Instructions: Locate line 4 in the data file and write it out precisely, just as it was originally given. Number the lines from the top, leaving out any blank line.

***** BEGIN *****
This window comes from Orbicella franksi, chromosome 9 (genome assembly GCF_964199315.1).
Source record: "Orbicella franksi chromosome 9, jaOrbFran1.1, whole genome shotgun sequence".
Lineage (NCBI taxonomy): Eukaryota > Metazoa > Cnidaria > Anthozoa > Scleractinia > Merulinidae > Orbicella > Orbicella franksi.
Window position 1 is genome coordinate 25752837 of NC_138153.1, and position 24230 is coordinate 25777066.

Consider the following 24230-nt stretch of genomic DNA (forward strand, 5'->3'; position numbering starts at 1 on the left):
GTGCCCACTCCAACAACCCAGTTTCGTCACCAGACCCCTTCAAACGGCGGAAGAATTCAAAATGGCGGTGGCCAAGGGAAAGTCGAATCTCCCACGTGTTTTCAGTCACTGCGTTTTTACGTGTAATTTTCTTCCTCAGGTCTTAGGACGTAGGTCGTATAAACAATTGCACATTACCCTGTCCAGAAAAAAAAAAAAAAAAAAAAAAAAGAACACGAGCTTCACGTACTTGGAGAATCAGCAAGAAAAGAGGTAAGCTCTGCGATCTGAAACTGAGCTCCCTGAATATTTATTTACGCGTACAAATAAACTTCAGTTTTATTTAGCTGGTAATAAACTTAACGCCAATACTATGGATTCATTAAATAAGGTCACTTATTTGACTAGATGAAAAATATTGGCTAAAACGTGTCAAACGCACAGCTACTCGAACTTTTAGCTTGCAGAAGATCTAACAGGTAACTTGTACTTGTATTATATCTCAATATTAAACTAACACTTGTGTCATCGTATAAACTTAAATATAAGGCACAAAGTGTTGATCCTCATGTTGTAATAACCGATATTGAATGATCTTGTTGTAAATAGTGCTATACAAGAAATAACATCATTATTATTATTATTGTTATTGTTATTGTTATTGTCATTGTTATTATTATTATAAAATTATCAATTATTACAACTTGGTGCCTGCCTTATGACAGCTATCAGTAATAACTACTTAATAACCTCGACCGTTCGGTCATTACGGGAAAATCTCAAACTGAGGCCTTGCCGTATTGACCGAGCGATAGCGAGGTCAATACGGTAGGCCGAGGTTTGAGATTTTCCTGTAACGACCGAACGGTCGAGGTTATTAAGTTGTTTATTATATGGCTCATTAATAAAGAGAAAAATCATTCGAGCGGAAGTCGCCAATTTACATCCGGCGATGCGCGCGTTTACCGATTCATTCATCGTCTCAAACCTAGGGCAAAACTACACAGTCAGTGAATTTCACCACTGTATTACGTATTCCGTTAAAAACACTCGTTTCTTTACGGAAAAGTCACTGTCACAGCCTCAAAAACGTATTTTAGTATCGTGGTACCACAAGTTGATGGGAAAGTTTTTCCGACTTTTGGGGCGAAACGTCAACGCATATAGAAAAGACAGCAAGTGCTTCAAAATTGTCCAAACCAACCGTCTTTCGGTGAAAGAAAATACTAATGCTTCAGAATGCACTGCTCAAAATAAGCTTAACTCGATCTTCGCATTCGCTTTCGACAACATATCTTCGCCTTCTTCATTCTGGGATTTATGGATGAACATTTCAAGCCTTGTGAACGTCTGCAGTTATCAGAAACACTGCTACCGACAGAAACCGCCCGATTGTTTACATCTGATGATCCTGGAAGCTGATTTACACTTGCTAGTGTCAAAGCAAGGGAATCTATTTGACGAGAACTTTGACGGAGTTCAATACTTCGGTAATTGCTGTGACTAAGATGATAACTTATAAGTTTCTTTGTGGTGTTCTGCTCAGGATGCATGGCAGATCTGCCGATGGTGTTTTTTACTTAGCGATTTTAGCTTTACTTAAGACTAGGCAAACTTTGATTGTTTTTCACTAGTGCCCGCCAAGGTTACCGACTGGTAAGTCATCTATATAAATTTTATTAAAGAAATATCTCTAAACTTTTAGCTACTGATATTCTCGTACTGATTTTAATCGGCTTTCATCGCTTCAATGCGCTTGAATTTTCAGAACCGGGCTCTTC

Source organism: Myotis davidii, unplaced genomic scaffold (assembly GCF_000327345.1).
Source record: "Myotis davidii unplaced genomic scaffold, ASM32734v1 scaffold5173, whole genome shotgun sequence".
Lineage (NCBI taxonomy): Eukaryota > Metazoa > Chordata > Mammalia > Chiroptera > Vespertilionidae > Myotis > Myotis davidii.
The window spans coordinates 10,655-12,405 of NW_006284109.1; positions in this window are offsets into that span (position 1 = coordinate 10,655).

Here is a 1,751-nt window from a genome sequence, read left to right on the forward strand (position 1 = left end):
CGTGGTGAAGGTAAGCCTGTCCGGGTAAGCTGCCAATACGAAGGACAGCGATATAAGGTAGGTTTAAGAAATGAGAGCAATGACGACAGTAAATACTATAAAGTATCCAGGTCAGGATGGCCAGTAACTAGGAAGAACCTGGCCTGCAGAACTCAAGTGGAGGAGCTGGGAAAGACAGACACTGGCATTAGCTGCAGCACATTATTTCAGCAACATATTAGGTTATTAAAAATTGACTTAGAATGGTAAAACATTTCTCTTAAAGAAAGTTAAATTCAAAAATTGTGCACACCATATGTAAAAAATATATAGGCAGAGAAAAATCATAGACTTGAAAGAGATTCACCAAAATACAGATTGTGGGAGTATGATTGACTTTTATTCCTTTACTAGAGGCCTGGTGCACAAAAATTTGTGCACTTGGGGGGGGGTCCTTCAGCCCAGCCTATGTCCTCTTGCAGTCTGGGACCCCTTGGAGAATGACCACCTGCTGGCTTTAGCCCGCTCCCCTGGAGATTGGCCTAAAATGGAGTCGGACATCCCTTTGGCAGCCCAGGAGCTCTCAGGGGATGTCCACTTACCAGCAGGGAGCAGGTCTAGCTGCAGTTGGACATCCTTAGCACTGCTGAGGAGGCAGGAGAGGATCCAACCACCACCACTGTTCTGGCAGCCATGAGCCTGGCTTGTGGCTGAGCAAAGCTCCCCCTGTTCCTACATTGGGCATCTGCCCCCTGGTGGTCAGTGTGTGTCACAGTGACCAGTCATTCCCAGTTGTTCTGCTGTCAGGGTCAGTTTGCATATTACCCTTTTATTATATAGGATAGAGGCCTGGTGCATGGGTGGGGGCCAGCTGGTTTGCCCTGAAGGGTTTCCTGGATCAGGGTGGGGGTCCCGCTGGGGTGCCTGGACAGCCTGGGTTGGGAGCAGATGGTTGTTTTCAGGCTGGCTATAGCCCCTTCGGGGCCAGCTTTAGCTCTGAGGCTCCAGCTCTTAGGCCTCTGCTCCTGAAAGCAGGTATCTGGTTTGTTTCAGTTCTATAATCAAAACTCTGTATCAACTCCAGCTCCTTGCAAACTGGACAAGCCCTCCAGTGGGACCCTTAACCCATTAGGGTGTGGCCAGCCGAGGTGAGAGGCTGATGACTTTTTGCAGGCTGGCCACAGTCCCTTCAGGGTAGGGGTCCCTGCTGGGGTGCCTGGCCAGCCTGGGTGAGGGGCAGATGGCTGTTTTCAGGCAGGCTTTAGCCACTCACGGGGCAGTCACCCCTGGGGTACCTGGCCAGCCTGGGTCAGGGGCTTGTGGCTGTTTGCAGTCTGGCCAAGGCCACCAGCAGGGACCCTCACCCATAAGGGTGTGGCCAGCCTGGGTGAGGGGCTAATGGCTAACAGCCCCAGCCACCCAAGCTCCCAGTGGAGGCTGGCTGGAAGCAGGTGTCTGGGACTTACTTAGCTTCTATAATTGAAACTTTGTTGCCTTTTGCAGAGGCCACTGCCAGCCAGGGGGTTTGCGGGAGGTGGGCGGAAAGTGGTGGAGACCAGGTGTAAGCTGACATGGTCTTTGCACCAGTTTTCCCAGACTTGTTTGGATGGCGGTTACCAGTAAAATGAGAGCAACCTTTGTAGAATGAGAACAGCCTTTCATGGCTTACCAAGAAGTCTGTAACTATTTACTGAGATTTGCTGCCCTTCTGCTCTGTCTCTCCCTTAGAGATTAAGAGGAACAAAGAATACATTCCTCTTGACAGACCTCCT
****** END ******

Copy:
Window position 1 is genome coordinate 25752837 of NC_138153.1, and position 24230 is coordinate 25777066.